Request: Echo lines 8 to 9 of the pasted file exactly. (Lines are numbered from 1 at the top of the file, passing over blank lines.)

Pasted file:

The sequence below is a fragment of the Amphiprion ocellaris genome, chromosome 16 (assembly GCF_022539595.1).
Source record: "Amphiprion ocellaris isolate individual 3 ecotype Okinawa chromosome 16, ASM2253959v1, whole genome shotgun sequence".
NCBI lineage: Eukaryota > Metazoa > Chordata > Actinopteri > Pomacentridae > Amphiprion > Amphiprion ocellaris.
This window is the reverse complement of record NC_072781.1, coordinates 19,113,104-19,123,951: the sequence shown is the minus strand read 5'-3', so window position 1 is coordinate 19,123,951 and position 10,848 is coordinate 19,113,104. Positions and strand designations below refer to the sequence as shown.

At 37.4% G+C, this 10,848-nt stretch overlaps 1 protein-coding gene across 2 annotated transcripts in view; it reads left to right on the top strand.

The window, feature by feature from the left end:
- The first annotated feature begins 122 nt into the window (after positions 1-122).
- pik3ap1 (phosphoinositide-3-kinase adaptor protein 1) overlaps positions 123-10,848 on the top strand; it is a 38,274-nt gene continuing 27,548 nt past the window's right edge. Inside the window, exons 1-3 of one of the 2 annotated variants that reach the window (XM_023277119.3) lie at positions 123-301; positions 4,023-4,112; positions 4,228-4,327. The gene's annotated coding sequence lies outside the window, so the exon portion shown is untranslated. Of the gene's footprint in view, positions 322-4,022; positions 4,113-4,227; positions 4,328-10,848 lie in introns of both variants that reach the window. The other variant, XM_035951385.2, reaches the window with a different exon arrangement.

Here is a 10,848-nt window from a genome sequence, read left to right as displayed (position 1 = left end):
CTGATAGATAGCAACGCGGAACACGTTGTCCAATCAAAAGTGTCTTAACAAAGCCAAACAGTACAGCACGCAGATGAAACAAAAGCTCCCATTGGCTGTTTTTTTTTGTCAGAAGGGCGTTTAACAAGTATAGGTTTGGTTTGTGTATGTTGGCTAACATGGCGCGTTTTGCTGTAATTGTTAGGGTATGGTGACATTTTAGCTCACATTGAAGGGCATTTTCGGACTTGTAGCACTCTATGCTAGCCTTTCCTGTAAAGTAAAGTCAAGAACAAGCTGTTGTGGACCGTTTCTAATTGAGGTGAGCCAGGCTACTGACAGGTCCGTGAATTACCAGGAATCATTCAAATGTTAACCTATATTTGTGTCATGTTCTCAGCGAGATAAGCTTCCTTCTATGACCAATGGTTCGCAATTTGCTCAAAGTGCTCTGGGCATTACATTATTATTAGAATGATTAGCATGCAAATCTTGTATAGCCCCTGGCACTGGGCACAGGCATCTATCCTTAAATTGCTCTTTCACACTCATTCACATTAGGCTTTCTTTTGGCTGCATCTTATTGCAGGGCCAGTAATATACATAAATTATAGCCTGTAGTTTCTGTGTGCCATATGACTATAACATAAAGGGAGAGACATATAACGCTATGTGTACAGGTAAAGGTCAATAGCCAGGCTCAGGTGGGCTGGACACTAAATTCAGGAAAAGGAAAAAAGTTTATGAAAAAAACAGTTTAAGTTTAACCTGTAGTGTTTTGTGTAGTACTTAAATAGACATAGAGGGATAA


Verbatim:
- pik3ap1 (phosphoinositide-3-kinase adaptor protein 1) overlaps positions 123-10,848 on the top strand; it is a 38,274-nt gene continuing 27,548 nt past the window's right edge. Inside the window, exons 1-3 of one of the 2 annotated variants that reach the window (XM_023277119.3) lie at positions 123-301; positions 4,023-4,112; positions 4,228-4,327. The gene's annotated coding sequence lies outside the window, so the exon portion shown is untranslated. Of the gene's footprint in view, positions 322-4,022; positions 4,113-4,227; positions 4,328-10,848 lie in introns of both variants that reach the window. The other variant, XM_035951385.2, reaches the window with a different exon arrangement.

Here is a 10,848-nt window from a genome sequence, read left to right as displayed (position 1 = left end):